Thames Landscape Strategy

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Catchment Planning & Floodrisk Management

This approach aims to integrate land and water management in a sustainable way to balance environmental, economic and social demands at a catchment scale.

 

The ‘catchment-based’ approach aims to deliver and raise awareness of the Water Framework Directive (WFD)and what this means for our rivers, estuaries and coastal waters. The WFD is EU legislation requiring improvements to water quality and the river environment.

 

There are two separate catchment areas in the TLS region

The Tidal Thames

The Lower Thames (Maidenhead to Teddington)

 

Working in partnership with the Environment Agency, a catchment management group has been established for each area to gather information and views from stakeholders, users of the river and residents to begin to create an achievable, holistic vision for the catchment.

 

The project for the tidal Thames, Your Tidal Thames, is one of 25 pilot catchment projects, funded by Defra. The ‘Your Tidal Thames’ project is a joint project between Thames21 and Thames Estuary Partnership (TEP) advised by Thames Strategy Kew to Chelsea and the Thames Landscape Strategy based on a community approach to river management.

 

The project covers the tidal area of the River Thames – from Teddington Lock downstream to Haven Point on the north bank of the Thames Estuary in Essex and Warden Point on the south bank in Kent.

 

At present the status of the tidal Thames has been classified as ‘moderate’- the aim is that the river should have ‘good’ chemical status and ecological potential by 2027.

We hope this project will build on the opportunity provided by the Water Framework Directive to start planning improvements to the tidal Thames that are inspired by the whole river TLS community. The plan links with the TLS Restoration of the Lost Floodplain vision with enhancements proposed in the On the Edge project launched in June 2019. 

 

Research

 

Flood Risk Management

Communities in London and elsewhere in the Thames Estuary benefit from world class flood defences communities by an integrated system of warnings, defences, and local flood plans. 

 

Climate is changing however, so the Environment Agency has funded major new research on how the river functions and how it may change in the future.  This research included changes to fluvial flows, sea storm surges, sea level rise, functionality of flood defence structures, and the consequences of more people living and working in the floodplain. Two new flood risk management strategies for the River Thames are needed to take us through the 21st Century – one for the tidal reaches and one for the freshwater river.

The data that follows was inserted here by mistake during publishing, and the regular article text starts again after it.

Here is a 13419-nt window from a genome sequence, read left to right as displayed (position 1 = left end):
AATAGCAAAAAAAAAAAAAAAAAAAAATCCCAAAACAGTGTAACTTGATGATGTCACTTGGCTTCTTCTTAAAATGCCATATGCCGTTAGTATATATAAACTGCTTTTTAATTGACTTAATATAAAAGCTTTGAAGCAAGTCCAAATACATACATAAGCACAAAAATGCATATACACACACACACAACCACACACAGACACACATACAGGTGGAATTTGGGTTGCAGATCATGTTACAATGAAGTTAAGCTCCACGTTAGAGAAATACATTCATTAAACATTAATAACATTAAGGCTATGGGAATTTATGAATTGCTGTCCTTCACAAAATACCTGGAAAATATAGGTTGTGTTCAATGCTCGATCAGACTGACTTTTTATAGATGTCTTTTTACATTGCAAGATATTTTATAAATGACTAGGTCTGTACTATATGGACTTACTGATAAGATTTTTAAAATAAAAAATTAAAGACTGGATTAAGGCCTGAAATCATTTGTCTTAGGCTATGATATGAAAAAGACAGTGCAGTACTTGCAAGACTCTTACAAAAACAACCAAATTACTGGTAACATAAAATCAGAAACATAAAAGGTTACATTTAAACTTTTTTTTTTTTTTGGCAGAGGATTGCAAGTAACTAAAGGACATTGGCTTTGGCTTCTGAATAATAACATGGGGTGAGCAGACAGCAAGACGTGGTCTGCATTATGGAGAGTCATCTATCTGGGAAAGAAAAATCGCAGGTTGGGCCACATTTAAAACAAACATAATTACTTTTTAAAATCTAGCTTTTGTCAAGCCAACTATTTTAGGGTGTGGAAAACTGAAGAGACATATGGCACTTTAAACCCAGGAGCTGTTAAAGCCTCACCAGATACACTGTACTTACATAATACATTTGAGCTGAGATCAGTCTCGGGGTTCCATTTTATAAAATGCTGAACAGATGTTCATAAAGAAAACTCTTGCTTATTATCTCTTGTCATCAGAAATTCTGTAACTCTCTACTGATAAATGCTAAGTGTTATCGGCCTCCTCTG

For more information, see the Environment Agency Flood pages.

http://www.environment-agency.gov.uk/homeandleisure/floods/

 

The TE2100 Project

The Thames Estuary 2100 project (TE2100), led by the Environment Agency, was formed in 2002 to develop a comprehensive action plan to manage flood risk for the Tidal Thames from Teddington in West London, through to Sheerness and Shoeburyness in Kent and Essex. This was the first government action plan to explicitly deal with climate change. 

 

Download the TE2100 Plan:

http://www.environment-agency.gov.uk/homeandleisure/floods/125045.aspx

 

The plan is based on current guidance on climate change, but is adaptable to updated predictions for sea-level rise and climate change over the remainder of this century. Estimates predict a relative sea level rise of 90 cm by 2100 but the TE2100 Plan is adaptable to differing rates of sea level rise up to 2.7m, and an increase of 40% in peak river flood flows.

 

The River Thames Scheme

 The floodplain between Datchet and Teddington, is the largest area of undefended floodplain in England.  The River Thames scheme will meet the recommendations set out in the Lower Thames flood risk management strategy to reduce the consequences of a flood event.

 

In the TLS region it is planned to modify weirs to allow water to move through quicker during flood events and to increase the resilience of properties and landscapes located in the floodplain. 

 

Find out more by clicking below.

River Thames Scheme A Summary

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